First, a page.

The fact that the US Army is a professional force, that is apolitical, rests soley at the feet of Winfield Scott. The current president, however, is retiring general officers at an alarming rate...because they don't support his political views. That's a sad testiment to the US Army.
RE: "There, he prospered as a lawyer and bore a son". "Bore" is the past tense of "bear" meaning in this context "give birth to". I doubt Scott's grandfather gave birth to his son. I believe the word you are looking for is "fathered".
He remains remembered by Fort Winfield Scott which housed the batteries that guarded the Golden Gate and San Francisco for many decades. The "Fort" is still there with an entirely different mission as part of the park which has evolved from the Presidio.
The myth of Lincoln's military genius has airbrushed Scott from history. He was the only man in DC in 1961 who understood the enormity of the challenge of subduing the South. He proposed a comprehensive war plan to the cabinet, which ignored the fatal temptation of Richmond, and focused instead on encirclement, blockade, seizing the Mississippi, and making opportunistic warfare at will. Had his plan prevailed, the seven failed Richmond campaigns would have been avoided, with all of their associated casualties. The decision to focus the strategy on Richmond was purely political, as Lincoln himself admitted. He said that to do otherwise would result in his impeachment by the Radical Republicans who dominated the Congress. Further, G.B. McLellan slandered Scott by telling the radicals that Scott was preventing McLellan from attacking the rebels, which was a complete lie. McLellan had no warlike spirit.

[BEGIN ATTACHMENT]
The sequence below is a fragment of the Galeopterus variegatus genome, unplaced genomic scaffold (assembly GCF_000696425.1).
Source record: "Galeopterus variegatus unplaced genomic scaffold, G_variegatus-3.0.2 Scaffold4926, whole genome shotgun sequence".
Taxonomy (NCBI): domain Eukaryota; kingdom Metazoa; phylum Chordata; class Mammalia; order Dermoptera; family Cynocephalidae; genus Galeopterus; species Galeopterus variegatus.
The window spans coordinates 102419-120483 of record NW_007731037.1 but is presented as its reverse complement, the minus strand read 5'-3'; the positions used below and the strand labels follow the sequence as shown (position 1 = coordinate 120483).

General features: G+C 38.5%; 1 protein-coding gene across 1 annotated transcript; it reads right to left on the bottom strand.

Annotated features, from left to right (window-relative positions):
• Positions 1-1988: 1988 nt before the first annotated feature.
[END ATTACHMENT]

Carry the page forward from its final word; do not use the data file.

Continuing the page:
I find it hard to believe that Scott's male forebear "bore a son" as alleged in paragraph three.
The is a very nice statue of Winfield Scott in uniform astride a horse looking down an avenue at the White House in Washington, D.C.
Kudos to Steven Malanga for recovering this forgotten aspect of the city's history and for recalling Scott to us, one of the least appreciated of America's great men.
Bravo! Scott was one of the few competent senior officers in the War of 1812, the war that nearly toasted America's future. Scott's heroics at Queenston and his capture by the British, including his defense of Irish immigrants among the prisoners who were about to be dragged back to London to be hanged as traitors are detailed in my historical novel, "Madness: The War of 1812" (www.madness1812.com). To say that Scott was court-martialed because he "badmouthed his superiors" is a bit of an understatement. The guy he was badmouthing was James Wilkinson, variously described as a spy, liar and scoundrel. Scott said that serving under Wilkinson was like being married to a whore. Wilkinson ratted out Aaron Burr's treasonous plot to break off the western states from the Union to create a separate country. The thing was that his betrayal of Burr came after it was obvious that the conspiracy would fail. Obviously, Wilkinson is a story unto himself.